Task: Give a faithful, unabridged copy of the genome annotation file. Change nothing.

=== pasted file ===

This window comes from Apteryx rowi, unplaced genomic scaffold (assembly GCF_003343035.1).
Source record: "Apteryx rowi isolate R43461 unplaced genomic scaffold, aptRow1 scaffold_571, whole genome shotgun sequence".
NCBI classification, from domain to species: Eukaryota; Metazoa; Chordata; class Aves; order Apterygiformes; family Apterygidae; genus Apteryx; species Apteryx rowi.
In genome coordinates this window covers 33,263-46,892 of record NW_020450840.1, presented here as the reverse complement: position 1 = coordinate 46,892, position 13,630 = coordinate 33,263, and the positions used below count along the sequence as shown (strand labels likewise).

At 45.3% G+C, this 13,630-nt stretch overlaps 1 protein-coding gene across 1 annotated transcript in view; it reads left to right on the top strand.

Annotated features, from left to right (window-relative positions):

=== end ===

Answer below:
This window comes from Apteryx rowi, unplaced genomic scaffold (assembly GCF_003343035.1).
Source record: "Apteryx rowi isolate R43461 unplaced genomic scaffold, aptRow1 scaffold_571, whole genome shotgun sequence".
NCBI classification, from domain to species: Eukaryota; Metazoa; Chordata; class Aves; order Apterygiformes; family Apterygidae; genus Apteryx; species Apteryx rowi.
In genome coordinates this window covers 33,263-46,892 of record NW_020450840.1, presented here as the reverse complement: position 1 = coordinate 46,892, position 13,630 = coordinate 33,263, and the positions used below count along the sequence as shown (strand labels likewise).

At 45.3% G+C, this 13,630-nt stretch overlaps 1 protein-coding gene across 1 annotated transcript in view; it reads left to right on the top strand.

Annotated features, from left to right (window-relative positions):